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Norton Fellow Anna Turner Inspires Young Writers

"WriteOn!" is the name of an after-school creative writing program that junior Anna Turner developed for students in grades four, five, and six at St. Gabriel's School in Windsor, Conn., which completed its initial seven-week session during this year's winter term.

Modeled after the creative writing program for school-aged children that Anna originated last summer through a Norton Fellowship, "WriteOn!" draws on her experience encouraging young people to embrace writing as an enjoyable endeavor. By modifying her summer project into a program that the Loomis community can offer locally, Anna brings her commitment for the Norton Fellowship full circle.

With direction from Sally Knight, English teacher and director of writing initiatives at Loomis Chaffee, Anna and Loomis volunteer leaders juniors Margaret DeLaMater and Avery Lena and sophomore Kaitlin Donovan engaged St. Gabriel's students in creative and entertaining writing activities one afternoon per week for seven weeks. The program enrolled eight boys and girls ranging in age from 9 to 11.

"Reviewing and revising the writing prompts and activities she engaged with her summer students, Anna designed a full winter's worth of weekly writing workshops for students at ... St. Gabriel's School," explained Sally. "On the Thursday afternoon drives to St. Gabriel's, Anna would review with her fellow 'WriteOn!' volunteers the afternoon's writing activity; then, on the way home, she would debrief with them. ... Anna's clear vision for and explanation of writing activities paired with her warm personality had the [St. Gabriel's] students immediately comfortable, and they put their pencils to paper with plenty of creativity, laughter, and sharing of ideas and stories."

Alice, a fourth-grade participant, said she enjoyed the program. "A flyer went home and I'm into writing stories, so I thought it would be a good idea," she remarked. "We've done a lot of cool activities and it's been really fun."

"A lot of kids that age don't think of writing as fun or as a creative outlet," said Anna. "It was really fulfilling to watch them become engaged in a writing activity, and watching them think out loud."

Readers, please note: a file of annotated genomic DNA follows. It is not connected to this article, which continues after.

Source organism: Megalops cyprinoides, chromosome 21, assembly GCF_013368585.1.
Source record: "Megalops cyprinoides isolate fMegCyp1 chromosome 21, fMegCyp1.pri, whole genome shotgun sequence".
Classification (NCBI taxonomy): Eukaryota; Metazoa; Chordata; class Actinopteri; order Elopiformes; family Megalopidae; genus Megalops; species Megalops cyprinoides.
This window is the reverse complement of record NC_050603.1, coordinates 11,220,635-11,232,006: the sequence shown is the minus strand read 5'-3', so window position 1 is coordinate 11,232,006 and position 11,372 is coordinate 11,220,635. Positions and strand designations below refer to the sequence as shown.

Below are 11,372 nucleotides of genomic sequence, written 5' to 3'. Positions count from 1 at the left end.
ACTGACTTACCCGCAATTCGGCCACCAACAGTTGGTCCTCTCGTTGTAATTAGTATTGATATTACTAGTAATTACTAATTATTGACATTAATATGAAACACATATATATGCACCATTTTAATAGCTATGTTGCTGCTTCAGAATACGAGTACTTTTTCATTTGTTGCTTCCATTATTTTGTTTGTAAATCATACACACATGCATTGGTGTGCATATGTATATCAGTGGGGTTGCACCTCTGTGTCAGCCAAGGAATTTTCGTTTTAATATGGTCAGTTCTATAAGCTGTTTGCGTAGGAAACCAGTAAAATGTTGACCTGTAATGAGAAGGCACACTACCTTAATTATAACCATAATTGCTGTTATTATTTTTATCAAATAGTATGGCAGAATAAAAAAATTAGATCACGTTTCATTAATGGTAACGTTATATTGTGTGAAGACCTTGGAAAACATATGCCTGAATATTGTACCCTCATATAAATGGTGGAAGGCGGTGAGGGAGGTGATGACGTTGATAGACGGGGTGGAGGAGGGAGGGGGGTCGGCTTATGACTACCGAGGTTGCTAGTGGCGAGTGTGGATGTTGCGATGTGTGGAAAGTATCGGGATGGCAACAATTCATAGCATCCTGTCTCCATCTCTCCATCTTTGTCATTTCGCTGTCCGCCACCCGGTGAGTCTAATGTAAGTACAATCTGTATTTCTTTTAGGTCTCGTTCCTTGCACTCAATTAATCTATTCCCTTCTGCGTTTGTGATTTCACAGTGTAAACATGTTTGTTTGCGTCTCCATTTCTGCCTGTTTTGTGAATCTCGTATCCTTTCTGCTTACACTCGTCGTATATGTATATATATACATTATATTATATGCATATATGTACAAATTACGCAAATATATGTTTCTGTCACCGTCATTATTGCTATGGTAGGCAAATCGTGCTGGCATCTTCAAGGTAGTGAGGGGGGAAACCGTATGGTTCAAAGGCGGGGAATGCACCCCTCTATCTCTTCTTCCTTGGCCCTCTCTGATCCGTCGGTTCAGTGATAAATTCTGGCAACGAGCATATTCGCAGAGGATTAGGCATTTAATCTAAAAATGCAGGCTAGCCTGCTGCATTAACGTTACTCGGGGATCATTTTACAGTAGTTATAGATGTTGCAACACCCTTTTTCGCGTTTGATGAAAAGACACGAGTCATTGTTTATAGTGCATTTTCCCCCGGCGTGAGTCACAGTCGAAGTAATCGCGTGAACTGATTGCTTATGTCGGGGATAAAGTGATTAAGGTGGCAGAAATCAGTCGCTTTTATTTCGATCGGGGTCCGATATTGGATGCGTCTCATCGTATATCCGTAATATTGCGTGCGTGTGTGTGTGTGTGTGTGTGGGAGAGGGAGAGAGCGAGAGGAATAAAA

It was also exciting to see kids come to understand that they can use writing to further enjoy something they already are passionate about, Anna said. She shared the example of a boy in the summer program who was passionate about soccer and didn't think he would enjoy writing. Expressing his feelings about soccer by writing about them changed his opinion about writing because it was focused on a subject he greatly enjoyed.

The St. Gabriel's project did pose some challenges for Anna. A self-described perfectionist, Anna found it difficult to break out of the "teacher/instructor" mindset when working with the kids and get into the mindset of "leader/facilitator." It was difficult for her sometimes to shift gears and change the direction of an activity when it was warranted by an individual or by the group dynamic, she said. Anna credits Sally with helping her adapt and redefine activities to help keep the kids engaged, rather than remaining committed to a lesson plan that wasn't working for everyone.

At the last session, Anna, Margaret, and Avery engaged the club members in a mock news broadcast activity. After first outlining the "jobs" the kids would fill, including researcher, news writer, editor, and television news anchor, participants wrote brief "pitches" explaining why they would be good in the roles of their choice. After boisterous brainstorming and writing sessions, the groups presented their wildly creative, over-the-top silly news broadcasts to the delight of fellow club members and their Loomis leaders. Some of the outrageous headlines: "Sunny with a chance of blood – beware of vampires!" and "Five tigers escaped from the ear wax zoo!"

At the start of the St. Gabriel's program, each club participant was given a writing journal for use during the session, and Anna was pleased that many of the participants were eager to take them home and continue writing.

Anna said she enjoyed working with kids in grades four, five, and six, because, at that age, children are generally open-minded about trying new things.

Anna will pass the baton to junior Cara Keogh and sophomore Claire Bogart to lead "WriteOn!" in spring term, while she plays on the Loomis tennis team, but she has not ruled out taking part again next year.

"It's really inspiring to watch them in action, and it makes me feel optimistic about the future," Anna said.